After two years of refusing to try CrossFit, I was desperate to find a way to stay in shape that I could get excited about. I was very out of shape, hesitant and nervous when I entered the box, or CrossFit gym, for the first time.
In 2013, I graduated college, ending my competitive softball career. I loved the mental toughness and physical endurance that playing a collegiate sport entailed, but I hadn’t found any workouts that gave me the same sense of accomplishment and kept me interested for longer than a month.
The first class is free at The Bar CrossFit in Eastlake, Ohio, so I decided to give it a try. Expecting to see guys flexing muscles in mirrors, everyone saying “bro,” and women with shoulders broader than the average man’s, I was pleasantly surprised when I arrived and saw none of that. There were no mirrors, no “bro” talk, and only one other person there for the class. She was not intimating or bulging with muscle like I had feared.
Two coaches walked me through every mobility, strength and WOD (workout of the day) exercise and gave instructions to modify any exercise I was unable to perform properly. I learned how to correctly Squat, Press, and breathe during the workout, all things I had previously been taught, but never so precisely or detailed.
The words of encouragement and positive motivation helped me get through the Burpees I had been dreading since I saw them listed on the whiteboard. I’m not going to sugarcoat it—I was exhausted during and after the workout. I thought I might be sick afterwards. It wasn’t easy, it wasn’t fun, but it was motivating and it pushed me, and that’s exactly what I was looking for.
I promised myself I would go three times per week for two months and then decide whether to continue. I am headed into my fourth month and I couldn’t be happier with my decision. The classes range from small (seven or eight ) to smaller (I’m the only one). I love the attention the coaches give each person. Everyone is welcoming, encouraging and fun. They are there because they want to improve themselves. It has pushed and challenged me in ways that I hadn’t experienced since my softball days.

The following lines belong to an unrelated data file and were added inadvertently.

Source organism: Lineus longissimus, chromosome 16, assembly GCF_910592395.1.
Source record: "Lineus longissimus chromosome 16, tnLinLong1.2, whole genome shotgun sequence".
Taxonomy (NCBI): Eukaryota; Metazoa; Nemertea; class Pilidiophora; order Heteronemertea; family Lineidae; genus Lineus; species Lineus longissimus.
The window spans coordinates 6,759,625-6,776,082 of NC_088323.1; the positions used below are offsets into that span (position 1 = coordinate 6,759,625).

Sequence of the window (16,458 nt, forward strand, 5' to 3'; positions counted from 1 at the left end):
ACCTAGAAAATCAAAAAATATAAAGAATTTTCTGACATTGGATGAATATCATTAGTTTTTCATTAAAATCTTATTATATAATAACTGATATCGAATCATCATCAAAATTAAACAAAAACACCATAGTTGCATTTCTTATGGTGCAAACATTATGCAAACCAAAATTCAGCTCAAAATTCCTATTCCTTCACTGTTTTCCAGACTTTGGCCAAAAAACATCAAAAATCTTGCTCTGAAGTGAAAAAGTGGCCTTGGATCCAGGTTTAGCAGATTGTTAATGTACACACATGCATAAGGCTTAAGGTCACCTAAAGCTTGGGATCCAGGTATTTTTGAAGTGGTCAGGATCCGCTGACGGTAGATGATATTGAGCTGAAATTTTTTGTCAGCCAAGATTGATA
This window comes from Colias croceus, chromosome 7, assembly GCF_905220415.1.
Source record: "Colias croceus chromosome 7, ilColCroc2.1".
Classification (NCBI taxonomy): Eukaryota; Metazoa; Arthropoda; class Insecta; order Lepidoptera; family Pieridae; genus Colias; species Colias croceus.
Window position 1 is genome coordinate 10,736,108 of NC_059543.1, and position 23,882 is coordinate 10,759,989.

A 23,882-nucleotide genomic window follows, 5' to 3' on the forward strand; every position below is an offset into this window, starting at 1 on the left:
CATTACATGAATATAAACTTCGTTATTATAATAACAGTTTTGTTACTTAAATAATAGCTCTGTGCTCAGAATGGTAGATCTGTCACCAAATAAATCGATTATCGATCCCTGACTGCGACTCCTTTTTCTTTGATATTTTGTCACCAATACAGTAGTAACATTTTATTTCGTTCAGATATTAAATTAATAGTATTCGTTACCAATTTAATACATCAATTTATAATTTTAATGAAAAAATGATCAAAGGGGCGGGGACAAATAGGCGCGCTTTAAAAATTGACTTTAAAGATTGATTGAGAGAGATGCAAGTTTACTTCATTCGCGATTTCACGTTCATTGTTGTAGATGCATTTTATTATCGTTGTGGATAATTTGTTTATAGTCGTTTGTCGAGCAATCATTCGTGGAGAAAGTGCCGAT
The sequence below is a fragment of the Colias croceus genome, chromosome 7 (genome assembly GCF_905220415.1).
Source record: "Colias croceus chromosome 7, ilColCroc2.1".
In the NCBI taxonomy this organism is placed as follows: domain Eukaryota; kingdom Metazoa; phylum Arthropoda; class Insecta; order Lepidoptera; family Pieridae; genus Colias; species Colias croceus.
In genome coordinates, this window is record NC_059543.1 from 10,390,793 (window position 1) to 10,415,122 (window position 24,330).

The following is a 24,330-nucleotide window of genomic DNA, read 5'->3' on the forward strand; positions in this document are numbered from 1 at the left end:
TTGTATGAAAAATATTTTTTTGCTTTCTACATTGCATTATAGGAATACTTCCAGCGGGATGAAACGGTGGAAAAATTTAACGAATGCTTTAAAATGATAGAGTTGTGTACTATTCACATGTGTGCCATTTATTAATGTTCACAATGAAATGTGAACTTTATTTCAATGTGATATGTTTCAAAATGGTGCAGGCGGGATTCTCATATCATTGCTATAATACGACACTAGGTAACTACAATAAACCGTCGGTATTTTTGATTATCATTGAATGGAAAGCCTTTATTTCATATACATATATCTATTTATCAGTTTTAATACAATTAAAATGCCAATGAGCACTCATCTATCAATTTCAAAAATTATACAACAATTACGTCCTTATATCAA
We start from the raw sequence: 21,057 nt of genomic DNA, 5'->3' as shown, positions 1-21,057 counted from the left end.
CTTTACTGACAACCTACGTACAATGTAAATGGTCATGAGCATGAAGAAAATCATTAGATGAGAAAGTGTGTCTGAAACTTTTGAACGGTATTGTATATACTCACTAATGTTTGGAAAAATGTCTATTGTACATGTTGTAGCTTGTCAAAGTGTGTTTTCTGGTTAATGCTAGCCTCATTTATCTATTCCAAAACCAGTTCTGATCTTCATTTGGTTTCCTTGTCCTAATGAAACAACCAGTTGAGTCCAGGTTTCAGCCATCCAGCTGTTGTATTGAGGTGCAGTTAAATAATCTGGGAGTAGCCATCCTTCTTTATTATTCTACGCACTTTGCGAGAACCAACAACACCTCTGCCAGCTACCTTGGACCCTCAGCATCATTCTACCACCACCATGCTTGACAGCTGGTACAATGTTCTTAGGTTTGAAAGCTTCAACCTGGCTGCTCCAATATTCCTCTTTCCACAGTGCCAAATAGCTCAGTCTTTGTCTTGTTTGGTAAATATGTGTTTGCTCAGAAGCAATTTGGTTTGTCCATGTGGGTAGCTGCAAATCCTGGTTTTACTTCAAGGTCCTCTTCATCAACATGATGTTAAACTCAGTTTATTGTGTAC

I want to be able to do Rope Climbs, Handstand Walks, Double-Unders and Pull-Ups every time I see someone else doing them in the box. It’s a slow process, but knowing I am consistently improving and getting closer to my goals keeps me excited. You can always add weight, improve your time, and push yourself harder, and I love that. There are thin, thick, tall and short participants, all of whom want to work hard and have fun. That’s why I plan to stick with CrossFit.
I waited too long to try CrossFit, because I thought I was too out of shape, not strong or beastly enough. There is no starting point you have to be at to try it. All you need is a good attitude and a determined mind.
There are risks involved just like there are in every other sport. Now I know why people join the CrossFit “cult.” It’s because when you leave the box, you feel good about yourself. You did your best and had support and encouragement around you. Though CrossFit is not for everyone, just like softball or football aren’t for everyone, it’s what works for me, and I encourage you to try it out and see if it works for you.
I am stronger, faster and healthier than I was before, and that’s why I love CrossFit.
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